Back in early 2013, I was a first jobber who had just received my first few pay cheques. As typical of a Chinese household in an Asian society steeped in Confucian teachings, I was eager to start giving monthly allowances to my parents. Since this occurred a decade ago and with my recollection of it relatively hazy, maybe the correct version was that they constantly reminded me of my responsibility. Anyway, I am very careful when it comes to giving my parents money as my dad will squander them away in an instant. With my limited knowledge on personal finance then, I bought a limited pay endowment insurance policy for them on the advice of my insurance agent then. He was a friend of mine who had also graduated recently. Anyway, this endowment policy had recently matured and I performed a review as I was curious to know how it had performed.
What insurance did I buy?
Firstly, I bought an endowment policy which comes with both insurance protection and investment return (guaranteed and non-guaranteed bonuses). It is not to be confused with universal life policies which are often denominated in USD and the sum assured and cash value can be adjusted even after inception.
Specifically, I purchased a Limited Pay Revosave (5 Pay 10) from NTUC Income as shown in Diagram 1.
This is a 10-year participating anticipated endowment plan with premium term of 5 years. In layman speak, I pay for only the first 5 years but policy will mature 10 years later.
The investment component comes in the form of accumulation of future bonuses or cash dividends. Note that it comprises of both guaranteed benefits and non-guaranteed bonuses. The insurance component comes in the form of protection against death and total & permanent disability (TPD).
The life assured and policyholder were my mum while I was just the payor. Since I just started working then, I had no savings to speak of so I elected for recurring monthly payments. When I made the purchase, these were the returns illustrated based on a 3.75% return as shown in Diagram 2.
Now that this endowment policy has matured, I was curious to know how it fared especially since this was the first ever insurance policy I purchased upon graduation.
Financial performance of an endowment policy
It was easy to track the financial outcome of Income’s Limited Pay Revosave since I have all the records of payments and bonuses declared. I had also elected for the bonuses to accumulate with Income over the years.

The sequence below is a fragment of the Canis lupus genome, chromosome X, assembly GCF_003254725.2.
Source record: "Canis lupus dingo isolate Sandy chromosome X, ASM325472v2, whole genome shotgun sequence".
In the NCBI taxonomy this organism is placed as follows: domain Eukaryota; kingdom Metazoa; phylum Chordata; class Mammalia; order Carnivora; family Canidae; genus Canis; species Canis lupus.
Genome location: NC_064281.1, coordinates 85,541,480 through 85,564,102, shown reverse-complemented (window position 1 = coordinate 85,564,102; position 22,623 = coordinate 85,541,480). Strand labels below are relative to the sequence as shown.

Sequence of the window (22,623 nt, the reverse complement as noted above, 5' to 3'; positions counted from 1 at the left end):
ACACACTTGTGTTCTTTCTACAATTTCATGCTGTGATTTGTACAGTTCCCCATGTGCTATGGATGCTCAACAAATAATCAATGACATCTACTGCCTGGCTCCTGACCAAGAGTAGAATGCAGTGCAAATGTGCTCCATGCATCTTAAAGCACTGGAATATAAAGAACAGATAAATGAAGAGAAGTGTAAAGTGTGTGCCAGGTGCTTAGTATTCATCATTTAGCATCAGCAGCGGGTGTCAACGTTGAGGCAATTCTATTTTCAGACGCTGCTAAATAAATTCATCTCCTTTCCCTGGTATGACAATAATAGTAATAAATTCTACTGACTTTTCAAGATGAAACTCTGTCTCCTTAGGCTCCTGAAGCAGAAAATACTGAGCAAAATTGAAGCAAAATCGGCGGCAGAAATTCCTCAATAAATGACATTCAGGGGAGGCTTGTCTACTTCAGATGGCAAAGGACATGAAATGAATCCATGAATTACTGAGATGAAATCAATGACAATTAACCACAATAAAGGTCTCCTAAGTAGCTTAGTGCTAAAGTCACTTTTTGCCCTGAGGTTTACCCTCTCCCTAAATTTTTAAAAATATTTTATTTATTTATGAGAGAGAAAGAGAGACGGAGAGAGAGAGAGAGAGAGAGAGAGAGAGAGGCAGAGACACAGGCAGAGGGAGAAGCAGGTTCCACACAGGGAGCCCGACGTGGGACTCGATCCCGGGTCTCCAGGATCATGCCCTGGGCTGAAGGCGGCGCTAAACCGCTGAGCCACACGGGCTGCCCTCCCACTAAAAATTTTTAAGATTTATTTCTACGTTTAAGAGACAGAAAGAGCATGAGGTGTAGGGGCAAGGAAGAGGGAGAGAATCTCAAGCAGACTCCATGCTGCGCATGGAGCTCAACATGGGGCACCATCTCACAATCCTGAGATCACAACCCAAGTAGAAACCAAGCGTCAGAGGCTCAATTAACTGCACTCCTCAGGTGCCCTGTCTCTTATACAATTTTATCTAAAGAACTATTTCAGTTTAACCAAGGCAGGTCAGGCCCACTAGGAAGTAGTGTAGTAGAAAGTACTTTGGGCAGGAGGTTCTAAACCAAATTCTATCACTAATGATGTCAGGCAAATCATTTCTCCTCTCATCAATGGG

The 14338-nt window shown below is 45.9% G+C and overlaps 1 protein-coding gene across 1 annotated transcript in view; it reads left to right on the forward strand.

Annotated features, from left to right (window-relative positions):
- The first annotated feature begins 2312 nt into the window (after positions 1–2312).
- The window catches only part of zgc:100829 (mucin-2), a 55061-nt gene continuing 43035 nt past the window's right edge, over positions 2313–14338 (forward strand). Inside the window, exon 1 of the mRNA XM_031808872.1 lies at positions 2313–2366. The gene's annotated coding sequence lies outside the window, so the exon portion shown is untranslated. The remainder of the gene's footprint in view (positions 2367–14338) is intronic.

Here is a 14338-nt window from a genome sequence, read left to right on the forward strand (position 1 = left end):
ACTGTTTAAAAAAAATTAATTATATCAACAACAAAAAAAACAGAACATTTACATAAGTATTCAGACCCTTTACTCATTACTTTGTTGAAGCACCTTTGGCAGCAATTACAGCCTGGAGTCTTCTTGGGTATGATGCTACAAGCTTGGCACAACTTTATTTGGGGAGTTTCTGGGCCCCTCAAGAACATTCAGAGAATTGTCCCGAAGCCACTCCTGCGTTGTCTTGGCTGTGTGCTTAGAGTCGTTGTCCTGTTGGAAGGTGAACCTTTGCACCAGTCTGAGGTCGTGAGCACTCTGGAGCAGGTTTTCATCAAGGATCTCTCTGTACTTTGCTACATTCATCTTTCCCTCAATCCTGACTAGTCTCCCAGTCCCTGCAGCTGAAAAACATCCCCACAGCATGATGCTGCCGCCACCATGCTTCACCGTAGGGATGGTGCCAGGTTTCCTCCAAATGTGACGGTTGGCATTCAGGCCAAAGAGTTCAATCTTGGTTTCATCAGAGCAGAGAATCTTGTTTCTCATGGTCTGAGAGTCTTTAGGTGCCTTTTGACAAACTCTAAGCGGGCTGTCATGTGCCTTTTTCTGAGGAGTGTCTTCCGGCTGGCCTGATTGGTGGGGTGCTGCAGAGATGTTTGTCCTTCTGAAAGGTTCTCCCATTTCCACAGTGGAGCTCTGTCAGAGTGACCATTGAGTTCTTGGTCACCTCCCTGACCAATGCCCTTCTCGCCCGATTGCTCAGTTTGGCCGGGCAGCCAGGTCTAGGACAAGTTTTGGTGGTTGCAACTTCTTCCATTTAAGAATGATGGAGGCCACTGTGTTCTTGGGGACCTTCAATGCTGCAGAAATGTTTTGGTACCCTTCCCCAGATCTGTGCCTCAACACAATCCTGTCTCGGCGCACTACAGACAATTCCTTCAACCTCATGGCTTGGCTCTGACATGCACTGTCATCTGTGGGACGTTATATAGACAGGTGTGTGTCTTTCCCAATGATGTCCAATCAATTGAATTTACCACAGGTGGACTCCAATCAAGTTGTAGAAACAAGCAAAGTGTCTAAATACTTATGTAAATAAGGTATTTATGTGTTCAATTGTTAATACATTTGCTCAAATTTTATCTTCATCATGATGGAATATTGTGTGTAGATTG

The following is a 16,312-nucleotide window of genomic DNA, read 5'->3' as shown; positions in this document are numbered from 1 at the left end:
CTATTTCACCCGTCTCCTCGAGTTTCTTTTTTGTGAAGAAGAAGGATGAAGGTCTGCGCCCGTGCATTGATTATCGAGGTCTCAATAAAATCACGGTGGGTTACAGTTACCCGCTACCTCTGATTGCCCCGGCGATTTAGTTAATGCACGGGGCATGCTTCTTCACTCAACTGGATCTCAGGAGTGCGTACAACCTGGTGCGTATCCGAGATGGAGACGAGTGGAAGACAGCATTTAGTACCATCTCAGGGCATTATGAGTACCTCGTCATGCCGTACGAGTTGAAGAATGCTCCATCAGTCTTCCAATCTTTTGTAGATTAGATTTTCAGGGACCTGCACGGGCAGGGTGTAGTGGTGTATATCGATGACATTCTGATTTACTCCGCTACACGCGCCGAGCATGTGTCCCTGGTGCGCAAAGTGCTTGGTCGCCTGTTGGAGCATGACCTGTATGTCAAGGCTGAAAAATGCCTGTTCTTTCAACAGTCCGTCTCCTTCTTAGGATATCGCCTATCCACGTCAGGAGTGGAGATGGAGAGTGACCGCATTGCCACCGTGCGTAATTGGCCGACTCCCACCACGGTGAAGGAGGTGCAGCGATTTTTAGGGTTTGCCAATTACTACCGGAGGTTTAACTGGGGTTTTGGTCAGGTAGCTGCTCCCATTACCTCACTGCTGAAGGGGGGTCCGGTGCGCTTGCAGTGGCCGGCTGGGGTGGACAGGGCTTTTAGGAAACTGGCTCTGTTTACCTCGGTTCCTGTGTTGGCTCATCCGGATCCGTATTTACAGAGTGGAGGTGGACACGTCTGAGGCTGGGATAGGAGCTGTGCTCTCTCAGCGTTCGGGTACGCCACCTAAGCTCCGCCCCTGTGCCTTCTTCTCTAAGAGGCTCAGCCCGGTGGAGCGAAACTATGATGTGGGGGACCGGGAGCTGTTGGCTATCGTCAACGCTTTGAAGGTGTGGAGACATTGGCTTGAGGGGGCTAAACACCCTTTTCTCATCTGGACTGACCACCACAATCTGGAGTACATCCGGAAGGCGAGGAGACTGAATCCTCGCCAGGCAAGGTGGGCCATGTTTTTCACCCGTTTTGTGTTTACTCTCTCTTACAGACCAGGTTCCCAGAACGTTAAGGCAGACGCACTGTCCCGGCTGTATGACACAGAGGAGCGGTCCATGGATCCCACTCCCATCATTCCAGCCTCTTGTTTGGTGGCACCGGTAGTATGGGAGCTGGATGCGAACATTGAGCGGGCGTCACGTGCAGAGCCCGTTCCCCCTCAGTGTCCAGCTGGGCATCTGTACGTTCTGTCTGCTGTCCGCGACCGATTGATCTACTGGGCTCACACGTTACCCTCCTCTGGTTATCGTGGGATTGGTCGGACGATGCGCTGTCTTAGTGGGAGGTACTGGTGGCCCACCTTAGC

To find out its financial performance, I keyed in all the monthly financial contributions and the final payout of $24.4K as the output. On an excel formula, I ran an XIRR formula to derive its internal rate of return. It turned out that Limited Pay Revosave returned 2.0% during the time period of 2013 to 2023. When the cost of the rider is included, the return dropped to 1.7% instead.
Looking at these numbers in isolation is rather meaningless so I did some benchmarking. The first benchmark that crossed my mind was the consumer price index. I need to know that my parents’ purchasing power had at least been protected with this investment. Since 2023 is still ongoing, I traced the consumer price index between 2012 to 2022 using MAS eservices. As shown in Diagram 4, this was a decade of low inflation with a compounded average annual inflation rate of just 1.2%. How odd this number would look today when inflation is at a giddy rate of 5%.
I was definitely surprised to learn that even a return of 1.7% comfortably beat the consumer price index. I then tracked the performance of the Straits Time Index between 2013 to 2023 as shown in Diagram 5.
Comparing the same period, the internal rate of return for STI ETF was 3.1%. That means I would have been better off investing the money into an index instead of purchasing this endowment policy. However, such a comparison overlooks 3 things: (1) this IRR is based on a lump sum investment at the start and not a dollar-cost averaging strategy for 5 years, (2) the protection component which is not afforded by STI, (3) as silly as it sounds, the 25-year-old me then did not even know how to purchase a stock, let alone an ETF. Therefore, I would not have been able to employ the “Buy Term, Invest the Rest” strategy back then. I imagined that I would have faced several obstacles that would potentially delay my investment or worse, not even make that first step at all! Another benchmark worth comparing would be a bond fund ETF.
This article highlights that even as a financial blogger, I do not always make the most prudent choices when it comes to personal finance. But it shows the importance of starting somewhere and that it is more important to take action on your personal finance than not do anything at all. The latter is bound to see your purchasing power gets eroded by inflation.
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